Rings and Swings

May 17, 2008

When I picked up Random Granddaughter at her preschool she seemed very happy to see me and dashed to collect her things. Her fellow students were perturbed that she was leaving and asked me probing questions about why I was taking her away. One student in particular emerged from another classroom and started giving me a severe third degree interrogation. A teacher led the child back into the classroom, but after a minute he popped out again and started questioning me even more severely.

(Later, I mentioned the incident to the mommies. They knew the child in question and told me he has severe problems, one of several such children at the pre-school, whose parents are complacent about their distressing behavior. )

On the way home, we saw a large crowd of about a dozen adults congregated at a bus stop. RG steered me down a side street to avoid going through the crowd. RG’s tip of the day for pre-schoolers: Do not try to push your way through a large crowd of adults.

When we got home, I said to RG: “Here are the rules for today. Please do not do anything dangerous and please do not cause trouble. As long as you follow these rules, you will be in charge and I will do what you say. If you break these rules I will act like a mean mommy.”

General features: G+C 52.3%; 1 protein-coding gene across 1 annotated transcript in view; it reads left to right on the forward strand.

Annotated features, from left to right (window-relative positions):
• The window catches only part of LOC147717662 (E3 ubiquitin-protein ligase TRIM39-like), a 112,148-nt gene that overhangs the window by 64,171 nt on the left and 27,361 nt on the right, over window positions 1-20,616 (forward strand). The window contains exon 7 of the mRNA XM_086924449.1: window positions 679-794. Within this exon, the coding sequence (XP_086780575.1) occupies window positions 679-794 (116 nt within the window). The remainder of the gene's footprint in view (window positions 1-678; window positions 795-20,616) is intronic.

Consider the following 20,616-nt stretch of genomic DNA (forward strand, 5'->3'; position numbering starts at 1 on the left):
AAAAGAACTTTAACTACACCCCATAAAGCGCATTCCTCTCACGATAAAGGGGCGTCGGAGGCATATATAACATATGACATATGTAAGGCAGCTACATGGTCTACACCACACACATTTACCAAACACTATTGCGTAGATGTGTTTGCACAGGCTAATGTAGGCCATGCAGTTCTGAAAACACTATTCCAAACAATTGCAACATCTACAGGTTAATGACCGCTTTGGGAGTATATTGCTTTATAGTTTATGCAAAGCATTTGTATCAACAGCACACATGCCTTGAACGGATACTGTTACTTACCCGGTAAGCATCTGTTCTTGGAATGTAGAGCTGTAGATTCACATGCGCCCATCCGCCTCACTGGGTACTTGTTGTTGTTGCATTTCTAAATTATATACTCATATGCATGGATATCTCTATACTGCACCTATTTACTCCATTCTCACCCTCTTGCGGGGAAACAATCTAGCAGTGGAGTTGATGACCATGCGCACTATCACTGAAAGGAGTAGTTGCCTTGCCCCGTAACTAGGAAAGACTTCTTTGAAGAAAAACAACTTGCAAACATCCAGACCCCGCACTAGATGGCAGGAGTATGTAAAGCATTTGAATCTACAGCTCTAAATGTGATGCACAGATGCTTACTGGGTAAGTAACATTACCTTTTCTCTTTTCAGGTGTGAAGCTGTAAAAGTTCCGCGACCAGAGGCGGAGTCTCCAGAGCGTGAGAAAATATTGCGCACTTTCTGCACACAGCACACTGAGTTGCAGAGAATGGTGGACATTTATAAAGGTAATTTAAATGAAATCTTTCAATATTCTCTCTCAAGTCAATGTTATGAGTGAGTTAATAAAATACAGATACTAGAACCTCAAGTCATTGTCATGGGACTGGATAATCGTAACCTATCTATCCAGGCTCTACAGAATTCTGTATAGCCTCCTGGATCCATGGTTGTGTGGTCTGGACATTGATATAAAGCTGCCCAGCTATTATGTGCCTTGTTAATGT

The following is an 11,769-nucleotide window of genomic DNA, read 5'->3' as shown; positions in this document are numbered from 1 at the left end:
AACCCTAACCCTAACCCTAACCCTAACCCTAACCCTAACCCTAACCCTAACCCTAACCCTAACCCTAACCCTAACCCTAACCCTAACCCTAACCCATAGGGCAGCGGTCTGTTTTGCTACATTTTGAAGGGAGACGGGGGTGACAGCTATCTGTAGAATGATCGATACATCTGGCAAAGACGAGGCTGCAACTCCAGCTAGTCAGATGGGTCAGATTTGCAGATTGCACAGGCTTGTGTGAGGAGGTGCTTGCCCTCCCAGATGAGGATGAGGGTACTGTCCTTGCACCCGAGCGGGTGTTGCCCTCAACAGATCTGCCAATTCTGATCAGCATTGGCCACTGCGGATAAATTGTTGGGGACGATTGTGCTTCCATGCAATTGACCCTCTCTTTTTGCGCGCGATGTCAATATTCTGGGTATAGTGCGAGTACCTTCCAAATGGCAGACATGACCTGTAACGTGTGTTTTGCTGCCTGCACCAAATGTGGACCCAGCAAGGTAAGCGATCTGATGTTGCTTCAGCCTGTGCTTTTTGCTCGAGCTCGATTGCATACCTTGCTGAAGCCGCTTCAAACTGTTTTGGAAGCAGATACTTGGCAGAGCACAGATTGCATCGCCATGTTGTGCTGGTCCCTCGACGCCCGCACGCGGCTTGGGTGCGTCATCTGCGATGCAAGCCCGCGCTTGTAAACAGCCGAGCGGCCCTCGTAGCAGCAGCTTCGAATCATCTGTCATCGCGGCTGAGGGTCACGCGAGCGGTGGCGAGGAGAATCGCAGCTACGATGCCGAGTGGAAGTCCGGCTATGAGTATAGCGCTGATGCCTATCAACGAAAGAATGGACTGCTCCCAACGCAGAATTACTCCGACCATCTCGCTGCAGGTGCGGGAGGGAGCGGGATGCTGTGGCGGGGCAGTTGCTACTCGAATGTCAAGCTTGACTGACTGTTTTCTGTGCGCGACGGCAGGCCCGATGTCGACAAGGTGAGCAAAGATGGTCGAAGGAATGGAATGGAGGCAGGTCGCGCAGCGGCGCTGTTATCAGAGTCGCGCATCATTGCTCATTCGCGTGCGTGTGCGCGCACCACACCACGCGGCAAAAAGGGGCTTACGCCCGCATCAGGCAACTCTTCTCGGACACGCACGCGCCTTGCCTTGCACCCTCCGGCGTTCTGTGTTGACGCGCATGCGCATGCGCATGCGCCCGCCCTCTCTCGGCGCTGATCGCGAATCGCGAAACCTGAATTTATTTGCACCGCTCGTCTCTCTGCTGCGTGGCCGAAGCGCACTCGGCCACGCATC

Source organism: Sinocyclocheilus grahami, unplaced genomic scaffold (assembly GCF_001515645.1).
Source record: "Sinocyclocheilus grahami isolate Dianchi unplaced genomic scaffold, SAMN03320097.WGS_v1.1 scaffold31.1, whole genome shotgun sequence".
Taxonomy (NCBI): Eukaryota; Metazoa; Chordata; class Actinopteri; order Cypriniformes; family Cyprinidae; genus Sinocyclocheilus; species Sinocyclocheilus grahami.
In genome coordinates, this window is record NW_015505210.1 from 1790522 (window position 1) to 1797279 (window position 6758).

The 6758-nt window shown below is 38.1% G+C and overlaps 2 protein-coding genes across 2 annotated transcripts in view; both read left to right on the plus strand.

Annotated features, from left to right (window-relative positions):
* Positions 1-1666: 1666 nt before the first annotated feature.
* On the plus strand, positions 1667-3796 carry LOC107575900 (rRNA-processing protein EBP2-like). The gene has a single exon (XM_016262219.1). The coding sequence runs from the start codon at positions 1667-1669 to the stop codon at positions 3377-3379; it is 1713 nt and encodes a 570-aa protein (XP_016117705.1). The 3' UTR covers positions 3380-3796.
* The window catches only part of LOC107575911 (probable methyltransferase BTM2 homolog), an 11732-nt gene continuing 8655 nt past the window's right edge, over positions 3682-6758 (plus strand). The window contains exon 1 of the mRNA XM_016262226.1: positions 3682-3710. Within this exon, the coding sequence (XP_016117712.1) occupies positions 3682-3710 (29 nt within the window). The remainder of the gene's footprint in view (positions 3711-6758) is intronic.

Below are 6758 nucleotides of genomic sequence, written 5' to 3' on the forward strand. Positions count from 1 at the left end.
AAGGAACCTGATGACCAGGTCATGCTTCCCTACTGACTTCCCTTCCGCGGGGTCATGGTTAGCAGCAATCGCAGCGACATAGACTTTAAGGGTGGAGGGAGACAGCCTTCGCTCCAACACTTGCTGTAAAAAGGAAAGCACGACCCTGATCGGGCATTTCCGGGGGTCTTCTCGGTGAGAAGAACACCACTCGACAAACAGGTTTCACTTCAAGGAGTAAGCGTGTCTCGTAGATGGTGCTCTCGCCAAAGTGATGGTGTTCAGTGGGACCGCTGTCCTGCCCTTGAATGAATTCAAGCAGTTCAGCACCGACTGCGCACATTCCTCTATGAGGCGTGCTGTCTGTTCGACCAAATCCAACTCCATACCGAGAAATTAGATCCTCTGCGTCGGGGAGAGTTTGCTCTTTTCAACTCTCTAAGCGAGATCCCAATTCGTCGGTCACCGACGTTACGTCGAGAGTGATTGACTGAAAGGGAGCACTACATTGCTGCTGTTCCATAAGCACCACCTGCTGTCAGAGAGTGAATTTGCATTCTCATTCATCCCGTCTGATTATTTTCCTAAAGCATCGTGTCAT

She seemed to regard these as reasonable rules.

Then I asked, “What is the best way for me to get you to take your nap?”

She replied, “Take me upstairs, read me a story, and then I will take a nap.”

I said, “Before you take your nap, let’s have lunch.”

Mommy had packed a lunch. Before RG looked at the prepared lunch, she pulled a large plastic container of strawberries from the refrigerator and helped herself to a large quantity. She then suggested I take some strawberries as well. As the day progressed, RG frequently turned to the strawberries as a life-saving nutrient.

She picked her way through various parts of her lunch. There was a bowl of noodles which did not generate enthusiasm. I suggested she eat two noodles. RG was in a “placate adults” mood. She ate two noodles without argument and pushed the bowl away in a decisive manner.